Avery Gordon is a Professor of Sociology at the University of California, Santa Barbara and Visiting Faculty Fellow at the Centre for Research Architecture, Department of Visual Cultures, Goldsmiths College, University of London. In 2012, she was the Anna Maria Kellen Fellow at the American Academy in Berlin where she worked on a collaborative project with Ines Schaber exhibited at dOCUMENTA (13). She is the author of Notes for the Breitenau Room of The Workhouse—A Project by Ines Schaber and Avery Gordon; Keeping Good Time: Reflections on Knowledge, Power and People and Ghostly Matters: Haunting and the Sociological Imagination, among other books and articles. Recent scholarly publications have appeared in South Atlantic Quarterly, Race & Class, PMLA, and other collections. Her work focuses on radical thought in action and over the last few years, she has been writing about captivity, war and other forms of dispossession and how to eliminate them. Since 1997, she has co-hosted No Alibis, a weekly public affairs radio program “No Alibis” on KCSB 91.9 FM Santa Barbara. She is also he Keeper of the Hawthorne Archives, which records the living history of the arrival and existence of a group of runaways, secessionists and in-differents who form autonomous zones and settlements, and have receded from living as obedient (and also resistant or resisting) subjects.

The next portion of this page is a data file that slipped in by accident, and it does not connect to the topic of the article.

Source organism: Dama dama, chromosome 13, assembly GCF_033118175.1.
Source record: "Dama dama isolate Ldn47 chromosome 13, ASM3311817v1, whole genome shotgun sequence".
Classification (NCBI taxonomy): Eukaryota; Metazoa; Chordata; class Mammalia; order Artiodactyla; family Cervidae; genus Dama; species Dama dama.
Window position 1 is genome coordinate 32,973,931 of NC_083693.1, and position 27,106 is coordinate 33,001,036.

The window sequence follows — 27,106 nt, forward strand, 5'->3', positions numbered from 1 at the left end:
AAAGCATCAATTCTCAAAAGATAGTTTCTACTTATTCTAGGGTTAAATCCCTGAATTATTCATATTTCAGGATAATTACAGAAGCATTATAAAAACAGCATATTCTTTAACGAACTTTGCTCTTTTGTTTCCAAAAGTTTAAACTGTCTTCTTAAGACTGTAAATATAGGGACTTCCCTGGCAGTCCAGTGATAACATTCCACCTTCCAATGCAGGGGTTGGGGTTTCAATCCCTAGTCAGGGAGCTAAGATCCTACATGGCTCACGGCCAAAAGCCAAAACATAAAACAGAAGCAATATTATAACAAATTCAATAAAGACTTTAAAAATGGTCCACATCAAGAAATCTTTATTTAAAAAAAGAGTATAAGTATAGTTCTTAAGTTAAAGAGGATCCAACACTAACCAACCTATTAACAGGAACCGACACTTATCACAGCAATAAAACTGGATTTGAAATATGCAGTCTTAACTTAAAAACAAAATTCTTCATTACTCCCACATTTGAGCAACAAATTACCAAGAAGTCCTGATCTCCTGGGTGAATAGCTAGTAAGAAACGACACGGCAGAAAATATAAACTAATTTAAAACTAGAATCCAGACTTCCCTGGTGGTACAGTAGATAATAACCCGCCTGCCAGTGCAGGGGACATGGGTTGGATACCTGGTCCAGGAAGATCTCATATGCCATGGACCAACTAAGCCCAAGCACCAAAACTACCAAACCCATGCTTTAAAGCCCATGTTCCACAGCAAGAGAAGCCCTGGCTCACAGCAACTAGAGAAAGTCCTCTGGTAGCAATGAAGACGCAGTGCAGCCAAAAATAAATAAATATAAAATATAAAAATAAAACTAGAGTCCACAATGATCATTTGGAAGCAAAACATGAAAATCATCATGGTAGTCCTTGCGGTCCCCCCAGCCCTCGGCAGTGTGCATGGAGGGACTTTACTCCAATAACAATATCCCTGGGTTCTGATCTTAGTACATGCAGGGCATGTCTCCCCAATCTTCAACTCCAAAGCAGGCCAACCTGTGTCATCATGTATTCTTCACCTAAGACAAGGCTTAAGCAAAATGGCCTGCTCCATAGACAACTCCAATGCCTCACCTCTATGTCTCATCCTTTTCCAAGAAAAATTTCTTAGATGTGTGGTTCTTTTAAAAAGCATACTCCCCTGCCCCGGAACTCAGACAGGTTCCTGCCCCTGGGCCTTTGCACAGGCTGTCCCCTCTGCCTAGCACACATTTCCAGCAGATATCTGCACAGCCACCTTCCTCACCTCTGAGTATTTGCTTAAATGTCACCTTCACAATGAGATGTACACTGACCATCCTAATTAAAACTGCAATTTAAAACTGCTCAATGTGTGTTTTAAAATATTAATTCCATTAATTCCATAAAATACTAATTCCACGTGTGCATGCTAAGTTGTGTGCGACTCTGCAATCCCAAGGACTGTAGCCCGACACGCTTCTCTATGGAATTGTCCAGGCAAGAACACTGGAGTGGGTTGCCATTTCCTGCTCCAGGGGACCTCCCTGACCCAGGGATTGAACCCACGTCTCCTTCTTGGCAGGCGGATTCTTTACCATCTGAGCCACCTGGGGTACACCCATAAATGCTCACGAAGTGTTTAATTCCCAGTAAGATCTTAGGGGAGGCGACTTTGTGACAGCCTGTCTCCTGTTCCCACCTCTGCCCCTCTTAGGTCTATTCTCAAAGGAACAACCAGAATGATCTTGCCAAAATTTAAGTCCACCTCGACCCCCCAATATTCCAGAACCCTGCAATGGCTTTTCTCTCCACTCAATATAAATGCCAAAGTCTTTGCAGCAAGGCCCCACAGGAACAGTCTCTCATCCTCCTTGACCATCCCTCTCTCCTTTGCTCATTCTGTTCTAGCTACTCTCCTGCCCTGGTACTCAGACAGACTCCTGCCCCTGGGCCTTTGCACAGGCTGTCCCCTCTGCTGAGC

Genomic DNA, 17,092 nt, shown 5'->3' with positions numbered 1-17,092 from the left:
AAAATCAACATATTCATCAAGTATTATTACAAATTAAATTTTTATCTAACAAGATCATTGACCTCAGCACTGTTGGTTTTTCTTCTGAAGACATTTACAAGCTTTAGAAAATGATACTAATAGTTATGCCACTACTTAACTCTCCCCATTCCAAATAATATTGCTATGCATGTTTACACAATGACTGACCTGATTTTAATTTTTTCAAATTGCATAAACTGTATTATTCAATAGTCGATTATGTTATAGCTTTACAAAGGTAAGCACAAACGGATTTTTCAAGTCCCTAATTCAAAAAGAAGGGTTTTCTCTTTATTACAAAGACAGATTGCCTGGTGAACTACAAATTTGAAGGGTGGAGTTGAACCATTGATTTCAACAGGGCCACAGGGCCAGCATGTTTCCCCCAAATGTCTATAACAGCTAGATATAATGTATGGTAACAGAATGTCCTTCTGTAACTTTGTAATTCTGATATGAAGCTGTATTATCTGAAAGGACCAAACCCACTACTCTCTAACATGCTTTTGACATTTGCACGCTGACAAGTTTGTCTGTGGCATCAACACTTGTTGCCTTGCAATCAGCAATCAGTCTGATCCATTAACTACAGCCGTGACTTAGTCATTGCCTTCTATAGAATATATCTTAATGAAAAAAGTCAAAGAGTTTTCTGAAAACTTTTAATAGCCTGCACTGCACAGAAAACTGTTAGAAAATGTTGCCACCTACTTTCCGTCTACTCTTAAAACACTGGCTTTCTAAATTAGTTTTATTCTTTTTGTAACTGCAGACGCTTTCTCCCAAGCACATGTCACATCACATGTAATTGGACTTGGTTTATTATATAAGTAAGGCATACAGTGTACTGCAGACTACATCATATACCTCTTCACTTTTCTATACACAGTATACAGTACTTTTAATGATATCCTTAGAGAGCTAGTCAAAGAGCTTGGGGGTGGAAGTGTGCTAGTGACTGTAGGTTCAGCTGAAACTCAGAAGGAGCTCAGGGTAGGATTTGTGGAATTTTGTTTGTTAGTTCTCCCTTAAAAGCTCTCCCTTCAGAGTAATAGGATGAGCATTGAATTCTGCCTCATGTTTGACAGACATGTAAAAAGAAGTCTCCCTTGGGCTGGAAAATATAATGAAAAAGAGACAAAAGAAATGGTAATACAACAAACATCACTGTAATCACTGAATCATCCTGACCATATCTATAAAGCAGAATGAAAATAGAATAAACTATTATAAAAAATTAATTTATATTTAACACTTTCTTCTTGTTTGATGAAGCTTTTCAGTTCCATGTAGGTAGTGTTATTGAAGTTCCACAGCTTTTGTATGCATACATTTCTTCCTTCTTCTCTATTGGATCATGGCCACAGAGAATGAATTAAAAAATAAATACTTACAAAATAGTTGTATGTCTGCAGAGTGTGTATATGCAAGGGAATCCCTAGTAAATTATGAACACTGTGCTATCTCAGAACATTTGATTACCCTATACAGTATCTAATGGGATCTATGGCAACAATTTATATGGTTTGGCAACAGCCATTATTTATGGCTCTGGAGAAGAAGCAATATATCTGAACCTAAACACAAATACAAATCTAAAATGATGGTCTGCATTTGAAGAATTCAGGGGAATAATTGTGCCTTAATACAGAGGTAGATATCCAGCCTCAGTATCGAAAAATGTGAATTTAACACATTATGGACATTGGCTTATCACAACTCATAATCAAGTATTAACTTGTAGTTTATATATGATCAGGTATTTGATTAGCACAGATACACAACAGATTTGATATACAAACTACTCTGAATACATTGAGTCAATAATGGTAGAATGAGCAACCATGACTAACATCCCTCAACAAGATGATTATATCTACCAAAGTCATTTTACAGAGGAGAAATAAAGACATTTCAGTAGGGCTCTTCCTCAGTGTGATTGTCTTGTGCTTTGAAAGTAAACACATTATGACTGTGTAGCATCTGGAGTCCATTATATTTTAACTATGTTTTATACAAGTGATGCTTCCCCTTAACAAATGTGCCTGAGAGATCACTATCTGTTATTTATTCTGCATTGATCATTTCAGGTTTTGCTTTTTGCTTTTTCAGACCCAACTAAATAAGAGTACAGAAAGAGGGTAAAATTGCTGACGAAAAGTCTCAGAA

Double Bound Possession Master Symposium – Introduction
Avery Gordon in conversation with Anselm Franke
In English, the word “possession” has two divergent meanings, perhaps not quite accidentally. It’s earliest sense is taking possession or occupation, which becomes legal property. The second meaning is of a thing…